Among conditions whose treatment rates declined, three medical conditions, namely cerebrovascular diseases, ischemic heart disease and osteoporosis, showed a particularly substantial decline. The treatment rates of these medical conditions in each age group in 2011 were roughly equivalent to or even lower than the treatment rates of the group 5 years younger in 1996, and were consistent in each sex. Public health organizations have made efforts to increase people’s awareness of the importance of a healthy lifestyle and avoiding major risk factors for these medical conditions, such as smoking, hypertension and diabetes. These efforts have gradually altered people’s behavior. The smoking rate was 44.7% for men over 60 and 7.8% for women over 60 in 1996, but in 2011 it fell to 23.9% and 6.4%, respectively . People, particularly those older than 60, exercise more than previously . The Specific Health Checkup, which focuses on screening for metabolic syndrome and lifestyle-related diseases, was introduced in 2008 against a backdrop of increased awareness of such medical conditions, and led to early screening, diagnosis and treatment . In addition, advances in medical technology, medication and care and an improving standard of living have helped facilitate prevention and management of these conditions. It should be noted that cerebrovascular diseases and ischemic heart disease are important causes of both mortality and disability.

Interestingly, the change in the overall treatment rate for fracture in women was not statistically significant, whereas the treatment rate for osteoporosis declined significantly. The observed disparity between the treatment rates of fractures and osteoporosis may be due to limited predictive ability of bone mineral density measurements, which have been widely used to diagnose osteoporosis. It is true that fracture is more likely to occur when bone mineral density is lower, but multiple factors play a role in determining fracture risk, and bone mineral density alone accounts for only 1.7 to 7.4 percent of fracture risk . Another possible explanation for the disparity may be under-diagnosis of osteoporosis. In primary care settings, osteoporosis is often undiagnosed and untreated. However, health checkups for old adults in Japan include screening for osteoporosis, and it is unlikely that the diagnostic rate of osteoporosis has significantly changed recently. The time gap between osteoporosis and fractures may also help explain the disparity. People tend to suffer fracture at an older age than the age when they receive a diagnosis of osteoporosis. Therefore, even though the treatment rate for osteoporosis has declined, the effects on the treatment rate of fracture may be delayed and take some more years to be observable.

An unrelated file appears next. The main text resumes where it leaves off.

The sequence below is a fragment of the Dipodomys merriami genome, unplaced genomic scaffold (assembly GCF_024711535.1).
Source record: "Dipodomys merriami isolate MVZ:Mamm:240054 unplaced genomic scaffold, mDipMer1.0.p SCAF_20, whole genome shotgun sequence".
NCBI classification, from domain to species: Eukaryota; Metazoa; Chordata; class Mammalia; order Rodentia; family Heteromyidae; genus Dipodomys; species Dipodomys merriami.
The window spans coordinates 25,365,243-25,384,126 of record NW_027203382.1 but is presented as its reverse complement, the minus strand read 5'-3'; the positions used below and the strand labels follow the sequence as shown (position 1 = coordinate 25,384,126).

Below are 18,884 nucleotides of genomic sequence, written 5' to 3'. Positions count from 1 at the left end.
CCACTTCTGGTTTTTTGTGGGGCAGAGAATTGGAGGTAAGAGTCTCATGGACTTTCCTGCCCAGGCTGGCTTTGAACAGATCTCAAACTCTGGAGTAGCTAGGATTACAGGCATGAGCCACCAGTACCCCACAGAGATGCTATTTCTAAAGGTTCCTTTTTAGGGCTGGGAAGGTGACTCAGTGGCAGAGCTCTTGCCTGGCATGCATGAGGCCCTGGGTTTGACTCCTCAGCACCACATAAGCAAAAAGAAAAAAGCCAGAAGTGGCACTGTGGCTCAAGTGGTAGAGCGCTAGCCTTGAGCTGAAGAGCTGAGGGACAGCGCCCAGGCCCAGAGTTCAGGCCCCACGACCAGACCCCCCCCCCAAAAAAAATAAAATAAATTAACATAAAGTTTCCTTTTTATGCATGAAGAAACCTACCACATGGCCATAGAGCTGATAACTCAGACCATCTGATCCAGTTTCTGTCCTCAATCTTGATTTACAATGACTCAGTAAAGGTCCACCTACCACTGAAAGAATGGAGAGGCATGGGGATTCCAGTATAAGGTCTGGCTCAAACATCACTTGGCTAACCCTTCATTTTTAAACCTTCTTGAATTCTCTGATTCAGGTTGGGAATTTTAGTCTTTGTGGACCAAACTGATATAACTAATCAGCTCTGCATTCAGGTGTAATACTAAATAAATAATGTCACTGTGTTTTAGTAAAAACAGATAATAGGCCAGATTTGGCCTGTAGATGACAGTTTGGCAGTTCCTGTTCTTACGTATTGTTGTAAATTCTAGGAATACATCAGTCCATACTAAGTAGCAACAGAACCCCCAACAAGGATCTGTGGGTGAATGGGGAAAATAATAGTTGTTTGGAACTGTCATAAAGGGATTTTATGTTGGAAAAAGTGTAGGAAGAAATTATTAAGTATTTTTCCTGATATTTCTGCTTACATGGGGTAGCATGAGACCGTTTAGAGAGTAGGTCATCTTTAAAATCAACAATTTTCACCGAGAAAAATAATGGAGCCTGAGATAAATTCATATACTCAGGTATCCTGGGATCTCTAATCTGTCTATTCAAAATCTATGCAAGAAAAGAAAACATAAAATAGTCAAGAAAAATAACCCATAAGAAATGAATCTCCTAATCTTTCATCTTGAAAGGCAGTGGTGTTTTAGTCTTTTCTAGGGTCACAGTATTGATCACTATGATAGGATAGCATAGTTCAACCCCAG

The treatment rates for diabetes mellitus and hypertension declined significantly for all age strata in women, but the improvement in men was mostly restricted to those younger than 75 years. The reason for this apparent disparity between men and women is not clear, but it may reflect sex differences in age-related changes or a cohort effect. Those older than 75 years experienced the Second World War in their childhood when chronic malnutrition was widespread and started their occupational career in the period of rapid growth in 1960s when men were expected to earn their livings and women to stay home and raise a family.

An improvement in the treatment rate of pneumonia was not observed in each sex. Despite the largely unchanged treatment rate of pneumonia, pneumonia-specific mortality rate declined over time. This suggests stable occurrence of pneumonia, but possibly of a less severe form, and improved management of pneumonia. Because effective preventive measures for pneumonia, such as pneumococcal or influenza vaccination, are already widely available for old adults, further improvement in the prevention of pneumonia may be hard to achieve.

Only a few studies have provided descriptive epidemiological data on disability and chronic diseases among older adults in Japan. The Analysis of National Survey of Japanese Elderly, a nationally representative six-wave panel study, reported that six out of ten measures of Activity of Daily Living (ADL) and instrumental ADL improved significantly after adjustment for age from 1993 to 2002 . A study of the Comprehensive Survey of Living Conditions reported that the number of expected years of life without activity limitation increased from 1995 to 2004 . These studies reported data more than 10 years ago, but the results are consistent with our findings, implying that the improvement in health conditions started earlier than our data coverage.

Our study has some limitations that need to be acknowledged. First, the Patient Survey collected information on diseases and injuries from physicians, but the diagnostic criteria were not standardized and their severity was not included in the questionnaire. All medical conditions may not be captured by the questionnaire in the case of patients with multiple comorbidity, which is particularly concerning for older adults because older adults tend to have an increased number of comorbid conditions . Second, the Patient Survey is conducted every three years in October, and therefore seasonal variation in the treatment rate is not accounted for. However, because each survey was conducted in a standardized manner at the same time of the year, the survey at least can provide valid estimates of the trends in the treatment rates over years. Third, some medical conditions may be underdiagnosed and not well captured by the survey. We did not include Alzheimer’s disease in our analysis because it appears to be consistently underdiagnosed, and the change in the treatment rate of Alzheimer’s disease does not seem to reflect the true change in prevalence. Last, the Patient Survey data in 2011 did not include data from medical institutions in Fukushima prefecture and the Ishinomaki and Kesennnuma medical areas of Miyagi prefecture. However, the populations in these areas comprised less than 3% of the population of Japan, and exclusion of data from these areas was unlikely to bias our findings and alter our conclusion.